Over the last twenty years, a new form of career counselling practice has emerged, one that Mark Savickas (Career Counselling, 2011) refers to as career construction theory. Where earlier forms of vocational guidance utilised aptitude tests, statistical profiling and other forms of quantitative analysis, career construction takes a far more qualitative approach to employment counselling. By encouraging clients to see their careers as stories of which they are both the metaphorical authors and the main protagonists, career construction counsellors enable them to envisage the next chapter in those stories.
This panel explores the ways anxiety shapes, fuels, disrupts, and/or redirects our scholarship and our interactions with texts. Please send 300-word abstracts by March 15 to afw47 at cornell.edu.
The South Central Modern Language Association Technology in the Classroom session is currently searching for conference papers that discuss utilizing technology while teaching. Papers on any related topic will be considered for the session taking place during SCMLA's 75th Annual Conference in San Antonio, Texas from October 11-14, 2018.
My Victorian Novel
Isobel Armstrong has lamented that the way we teach the Victorian novel, with enthusiasm and delight, is so different from the way we criticize it. I wonder if this is also partially true about the way we really read and experience Victorian novels, if there is a Wemmick-like division between the absorbed and happy reader, cozy and contented in the Castle, and the buttoned-up professor at the lectern or the laptop. Rereading Victorian fiction over time, for our classes or our scholarship, must at some level involve a relaxation of feeling, the evocation of memories, psychic immersion, and moral engagement––alongside critical distance, objectivity, or suspicion.
Major civilizations of the world – Indian and Greek – based their models of education on inter-relatedness of various disciplines. However, with the focus on specialization and technology, liberal arts suffered at the expense of science and technology. But recently the discipline of Liberal arts and Human sciences has attained an unprecedented popularity in various Universities all over the world. The present world of the 21st century is strongly underpinned by rapid developments in the field of science and technology and accompanied by the ever-spreading roots of a global economy. The question then arises as to what role liberal education can play in the world mired in technological innovations spawned by globalization.
Creativity for Success and Personal Growth for Librarians
Book Publisher: McFarland
Vera Gubnitskaia, co-editor, Library Partnerships with Writers and Poets (McFarland, 2017); public, academic librarian, indexer.
Carol Smallwood, co-editor, Gender Studies in the Library (McFarland, 2017); public library administrator, special, school librarian.
Creative Writing Education Today
A national celebration
October 5 2018Tampa, Fl9.00 am - 5.00 pmVenue: Marshall Center, University of South Florida
Call for Presentations
You are invited to propose a short paper (15 minutes) and to engage in discussions in this unique nomadic symposium (beginning in Tampa, Florida in October 2018). Papers can explore any topic in such areas of interest as:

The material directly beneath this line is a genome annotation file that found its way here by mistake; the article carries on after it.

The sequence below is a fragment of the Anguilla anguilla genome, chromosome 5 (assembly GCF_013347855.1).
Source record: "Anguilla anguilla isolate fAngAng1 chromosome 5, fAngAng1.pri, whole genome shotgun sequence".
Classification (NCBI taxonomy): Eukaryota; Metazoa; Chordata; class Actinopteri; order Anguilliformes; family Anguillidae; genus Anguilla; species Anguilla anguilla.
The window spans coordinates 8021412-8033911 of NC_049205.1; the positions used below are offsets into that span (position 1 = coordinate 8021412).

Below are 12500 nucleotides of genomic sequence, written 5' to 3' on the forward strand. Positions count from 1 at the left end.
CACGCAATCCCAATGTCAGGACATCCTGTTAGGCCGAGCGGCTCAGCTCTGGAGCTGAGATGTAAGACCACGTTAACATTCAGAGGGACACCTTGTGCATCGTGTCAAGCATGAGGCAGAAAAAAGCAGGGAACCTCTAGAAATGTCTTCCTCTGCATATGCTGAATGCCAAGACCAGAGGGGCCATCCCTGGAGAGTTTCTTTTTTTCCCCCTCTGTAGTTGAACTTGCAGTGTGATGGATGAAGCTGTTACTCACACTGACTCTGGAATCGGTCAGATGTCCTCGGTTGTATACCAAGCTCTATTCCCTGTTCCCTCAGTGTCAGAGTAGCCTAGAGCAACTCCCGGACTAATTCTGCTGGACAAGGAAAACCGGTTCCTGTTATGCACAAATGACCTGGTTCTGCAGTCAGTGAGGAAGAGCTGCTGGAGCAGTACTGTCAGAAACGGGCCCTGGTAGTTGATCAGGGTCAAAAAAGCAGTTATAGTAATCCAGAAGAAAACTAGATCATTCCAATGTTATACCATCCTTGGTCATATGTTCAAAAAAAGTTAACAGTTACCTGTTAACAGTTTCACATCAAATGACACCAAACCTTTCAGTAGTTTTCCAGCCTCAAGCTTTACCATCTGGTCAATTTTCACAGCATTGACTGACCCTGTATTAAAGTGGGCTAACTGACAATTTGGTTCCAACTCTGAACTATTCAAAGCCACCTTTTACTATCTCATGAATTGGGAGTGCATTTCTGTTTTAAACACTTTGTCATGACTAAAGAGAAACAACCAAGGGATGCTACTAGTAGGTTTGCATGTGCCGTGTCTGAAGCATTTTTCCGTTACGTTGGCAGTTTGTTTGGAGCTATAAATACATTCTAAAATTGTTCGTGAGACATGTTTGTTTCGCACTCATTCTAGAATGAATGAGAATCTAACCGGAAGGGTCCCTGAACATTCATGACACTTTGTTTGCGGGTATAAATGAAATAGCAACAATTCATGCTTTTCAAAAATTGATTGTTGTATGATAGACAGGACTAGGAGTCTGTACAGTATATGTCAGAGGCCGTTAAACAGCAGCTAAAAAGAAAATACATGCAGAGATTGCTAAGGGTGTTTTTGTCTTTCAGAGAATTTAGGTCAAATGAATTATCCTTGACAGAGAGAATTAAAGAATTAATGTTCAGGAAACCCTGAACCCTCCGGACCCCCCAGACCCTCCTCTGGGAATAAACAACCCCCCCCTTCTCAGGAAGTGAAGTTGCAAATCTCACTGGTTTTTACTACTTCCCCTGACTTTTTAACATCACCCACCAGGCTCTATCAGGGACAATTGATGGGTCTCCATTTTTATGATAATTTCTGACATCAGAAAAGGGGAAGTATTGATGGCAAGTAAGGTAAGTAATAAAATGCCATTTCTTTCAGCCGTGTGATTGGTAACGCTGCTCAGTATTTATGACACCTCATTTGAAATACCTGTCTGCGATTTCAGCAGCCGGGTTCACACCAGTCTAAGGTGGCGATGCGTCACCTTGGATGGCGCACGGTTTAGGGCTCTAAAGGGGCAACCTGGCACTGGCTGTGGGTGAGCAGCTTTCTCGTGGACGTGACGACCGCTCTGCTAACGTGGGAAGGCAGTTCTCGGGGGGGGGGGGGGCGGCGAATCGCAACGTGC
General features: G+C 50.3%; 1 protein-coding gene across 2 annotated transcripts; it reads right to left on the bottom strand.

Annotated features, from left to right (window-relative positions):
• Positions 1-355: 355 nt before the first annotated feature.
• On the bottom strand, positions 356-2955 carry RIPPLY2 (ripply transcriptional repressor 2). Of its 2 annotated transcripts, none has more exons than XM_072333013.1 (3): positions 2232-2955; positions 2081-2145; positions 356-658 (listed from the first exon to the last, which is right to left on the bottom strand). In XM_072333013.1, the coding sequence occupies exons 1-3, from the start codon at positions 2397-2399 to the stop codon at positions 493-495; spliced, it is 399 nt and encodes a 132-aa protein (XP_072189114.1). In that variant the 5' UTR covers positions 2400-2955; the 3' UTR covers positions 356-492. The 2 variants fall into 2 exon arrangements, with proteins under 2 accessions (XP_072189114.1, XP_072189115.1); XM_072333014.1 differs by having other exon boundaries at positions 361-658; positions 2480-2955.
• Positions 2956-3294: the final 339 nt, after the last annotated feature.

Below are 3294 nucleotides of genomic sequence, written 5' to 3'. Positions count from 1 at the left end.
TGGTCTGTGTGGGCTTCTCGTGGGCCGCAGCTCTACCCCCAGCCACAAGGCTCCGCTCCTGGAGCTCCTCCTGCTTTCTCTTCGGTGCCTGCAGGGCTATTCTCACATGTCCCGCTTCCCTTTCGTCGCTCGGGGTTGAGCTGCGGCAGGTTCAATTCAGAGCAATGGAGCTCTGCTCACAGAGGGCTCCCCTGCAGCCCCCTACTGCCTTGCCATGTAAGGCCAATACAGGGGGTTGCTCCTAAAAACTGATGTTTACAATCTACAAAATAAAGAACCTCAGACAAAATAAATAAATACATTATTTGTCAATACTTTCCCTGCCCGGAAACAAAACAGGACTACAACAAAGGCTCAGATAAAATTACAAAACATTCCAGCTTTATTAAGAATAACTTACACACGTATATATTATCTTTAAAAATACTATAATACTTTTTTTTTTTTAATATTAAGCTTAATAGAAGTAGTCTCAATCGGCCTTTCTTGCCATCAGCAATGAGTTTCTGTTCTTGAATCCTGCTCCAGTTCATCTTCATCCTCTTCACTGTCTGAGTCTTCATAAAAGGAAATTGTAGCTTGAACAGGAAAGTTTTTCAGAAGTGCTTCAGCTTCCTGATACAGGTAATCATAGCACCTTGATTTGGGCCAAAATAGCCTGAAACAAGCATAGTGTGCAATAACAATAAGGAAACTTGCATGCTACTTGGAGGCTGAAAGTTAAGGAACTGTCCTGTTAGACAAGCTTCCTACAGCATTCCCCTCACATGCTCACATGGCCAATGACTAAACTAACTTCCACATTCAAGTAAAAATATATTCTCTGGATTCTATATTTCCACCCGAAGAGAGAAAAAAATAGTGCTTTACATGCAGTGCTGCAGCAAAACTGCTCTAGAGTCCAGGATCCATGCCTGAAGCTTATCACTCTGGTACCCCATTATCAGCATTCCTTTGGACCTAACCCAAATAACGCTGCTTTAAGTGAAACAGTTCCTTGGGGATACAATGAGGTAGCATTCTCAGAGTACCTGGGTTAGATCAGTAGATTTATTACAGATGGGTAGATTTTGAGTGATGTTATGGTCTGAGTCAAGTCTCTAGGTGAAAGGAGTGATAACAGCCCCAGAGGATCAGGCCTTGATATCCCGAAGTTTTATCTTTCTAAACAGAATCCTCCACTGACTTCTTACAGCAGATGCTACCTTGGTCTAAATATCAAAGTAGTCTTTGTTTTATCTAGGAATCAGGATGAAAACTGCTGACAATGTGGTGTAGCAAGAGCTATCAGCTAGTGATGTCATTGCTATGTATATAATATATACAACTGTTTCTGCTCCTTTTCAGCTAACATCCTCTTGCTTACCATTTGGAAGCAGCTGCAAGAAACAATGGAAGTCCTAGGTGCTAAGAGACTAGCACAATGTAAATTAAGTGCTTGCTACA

- New ideas in Creative Writing Teaching and Learning
- National and global developments in Creative Writing Research
- Co- Curricular Opportunities
- The Future for Creative Writing / Creative Writing Studies
The Embodied Grad Student in Relation This panel considers the importance of various forms of self-making, kinship, coalition, and allyship within the graduate student experience. With an attention to concepts of power and notions of identity, it seeks to explore how we survive and thrive in the academy variously as individuals, as part of communities, and in relation to our objects of study. Abstracts (200 words max) and CV to Christine "Xine" Yao (firstname.lastname@example.org) and Barbra Chin (email@example.com). This is a guaranteed session organized by the MLA Committee on the Status of Graduate Students in the Humanities.
In his seminal work The Souls of Black Folk, W.E.B. Du Bois wrote that the single most pressing issue facing the United States was the color line. More than 100 years later, the issue of race remains a pressing one for the U.S. and research suggests that the racial divide permeates our culture. Furthermore, numerous studies have found that today’s college students are not sufficiently prepared to interact and communicate effectively in a culturally-diverse and globalized workplace and do not possess many of the 21st century competencies necessary for success and engagement in such diverse environments. But in comparison, we wonder how prepared are faculty, administrators, and staff to cultivate a space where these skills can develop?
Writing Across the Curriculum
At its most basic, Writing Across the Curriculum is founded on the core belief summarized by Chris Anson in The WAC Casebook that “writing belongs in all courses in every discipline” (ix). While guided by this central value, WAC programs must also be inherently flexible, individually designed to best meet the needs of their specific students, faculty, programs, and institutions. This diversity of possible approaches gives us the opportunity to share ideas, techniques, and experiences to explore the flexibility and adaptability of the larger WAC pedagogy.
The Writing Across the Curriculum section welcomes all submissions. Possible topics include but are not limited to: